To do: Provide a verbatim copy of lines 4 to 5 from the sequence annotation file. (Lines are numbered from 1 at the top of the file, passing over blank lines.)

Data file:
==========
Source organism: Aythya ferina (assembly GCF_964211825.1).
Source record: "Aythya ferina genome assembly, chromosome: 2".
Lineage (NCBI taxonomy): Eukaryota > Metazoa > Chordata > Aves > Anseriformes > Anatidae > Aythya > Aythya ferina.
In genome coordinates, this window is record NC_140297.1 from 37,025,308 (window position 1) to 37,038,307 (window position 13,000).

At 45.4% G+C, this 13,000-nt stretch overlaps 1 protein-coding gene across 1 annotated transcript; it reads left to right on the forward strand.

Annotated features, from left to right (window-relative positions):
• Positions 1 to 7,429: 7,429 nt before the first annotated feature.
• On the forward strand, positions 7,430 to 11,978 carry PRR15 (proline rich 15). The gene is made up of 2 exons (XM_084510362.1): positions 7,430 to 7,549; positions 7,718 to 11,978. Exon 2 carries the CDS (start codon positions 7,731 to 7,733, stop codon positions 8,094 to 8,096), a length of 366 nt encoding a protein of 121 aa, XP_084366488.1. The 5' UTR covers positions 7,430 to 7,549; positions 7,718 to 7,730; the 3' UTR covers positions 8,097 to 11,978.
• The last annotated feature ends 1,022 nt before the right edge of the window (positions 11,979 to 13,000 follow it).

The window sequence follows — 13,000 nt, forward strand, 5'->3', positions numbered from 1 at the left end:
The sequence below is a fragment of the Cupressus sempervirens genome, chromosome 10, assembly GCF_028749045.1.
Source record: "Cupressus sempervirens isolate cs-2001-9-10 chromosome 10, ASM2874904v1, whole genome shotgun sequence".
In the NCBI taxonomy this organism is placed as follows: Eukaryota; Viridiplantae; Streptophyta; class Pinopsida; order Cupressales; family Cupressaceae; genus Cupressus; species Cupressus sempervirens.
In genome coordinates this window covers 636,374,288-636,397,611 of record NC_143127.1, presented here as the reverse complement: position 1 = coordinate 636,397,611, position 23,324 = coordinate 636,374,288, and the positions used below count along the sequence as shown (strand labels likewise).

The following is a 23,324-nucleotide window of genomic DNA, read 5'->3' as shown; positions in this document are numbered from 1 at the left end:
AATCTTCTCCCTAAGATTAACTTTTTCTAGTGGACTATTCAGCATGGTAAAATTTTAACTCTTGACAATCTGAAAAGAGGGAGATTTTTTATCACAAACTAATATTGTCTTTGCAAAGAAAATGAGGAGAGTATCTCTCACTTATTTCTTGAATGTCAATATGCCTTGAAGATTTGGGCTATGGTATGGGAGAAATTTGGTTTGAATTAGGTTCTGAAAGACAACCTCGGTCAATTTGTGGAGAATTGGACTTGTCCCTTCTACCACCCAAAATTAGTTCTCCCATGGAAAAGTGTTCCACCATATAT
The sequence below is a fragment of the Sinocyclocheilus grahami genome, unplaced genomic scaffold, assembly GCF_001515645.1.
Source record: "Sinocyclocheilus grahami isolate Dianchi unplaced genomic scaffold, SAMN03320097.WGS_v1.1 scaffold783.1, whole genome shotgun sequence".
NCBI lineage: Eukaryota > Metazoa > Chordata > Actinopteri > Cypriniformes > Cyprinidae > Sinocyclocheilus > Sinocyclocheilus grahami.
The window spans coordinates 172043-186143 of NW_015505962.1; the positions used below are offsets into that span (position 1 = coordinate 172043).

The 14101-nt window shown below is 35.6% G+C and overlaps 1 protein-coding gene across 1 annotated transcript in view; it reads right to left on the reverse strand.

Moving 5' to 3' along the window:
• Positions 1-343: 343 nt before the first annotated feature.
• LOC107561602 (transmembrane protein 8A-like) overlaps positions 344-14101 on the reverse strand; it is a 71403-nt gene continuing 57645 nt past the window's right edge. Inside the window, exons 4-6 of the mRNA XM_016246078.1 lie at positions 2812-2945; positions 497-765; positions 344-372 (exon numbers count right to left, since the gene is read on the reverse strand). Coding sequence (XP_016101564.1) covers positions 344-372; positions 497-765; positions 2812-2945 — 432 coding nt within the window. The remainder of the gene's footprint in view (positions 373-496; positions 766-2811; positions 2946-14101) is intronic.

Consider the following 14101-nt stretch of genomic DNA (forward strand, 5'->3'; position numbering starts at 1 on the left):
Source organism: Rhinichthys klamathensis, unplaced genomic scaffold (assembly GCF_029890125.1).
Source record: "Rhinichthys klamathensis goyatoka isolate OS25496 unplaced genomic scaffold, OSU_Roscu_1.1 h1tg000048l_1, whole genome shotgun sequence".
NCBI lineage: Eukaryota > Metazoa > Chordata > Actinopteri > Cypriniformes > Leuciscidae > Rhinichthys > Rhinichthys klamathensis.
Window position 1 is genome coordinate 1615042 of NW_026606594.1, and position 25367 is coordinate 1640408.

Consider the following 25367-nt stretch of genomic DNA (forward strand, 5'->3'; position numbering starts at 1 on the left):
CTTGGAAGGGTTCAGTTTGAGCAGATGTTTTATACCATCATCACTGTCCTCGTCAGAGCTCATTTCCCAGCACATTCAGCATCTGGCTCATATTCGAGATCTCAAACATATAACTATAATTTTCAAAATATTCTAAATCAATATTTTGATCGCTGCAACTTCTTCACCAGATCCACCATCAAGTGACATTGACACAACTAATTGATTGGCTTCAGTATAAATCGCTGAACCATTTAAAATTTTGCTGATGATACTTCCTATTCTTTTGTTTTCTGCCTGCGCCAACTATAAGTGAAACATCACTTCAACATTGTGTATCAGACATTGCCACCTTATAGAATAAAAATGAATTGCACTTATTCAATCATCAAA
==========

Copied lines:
In genome coordinates, this window is record NC_140297.1 from 37,025,308 (window position 1) to 37,038,307 (window position 13,000).

At 45.4% G+C, this 13,000-nt stretch overlaps 1 protein-coding gene across 1 annotated transcript; it reads left to right on the forward strand.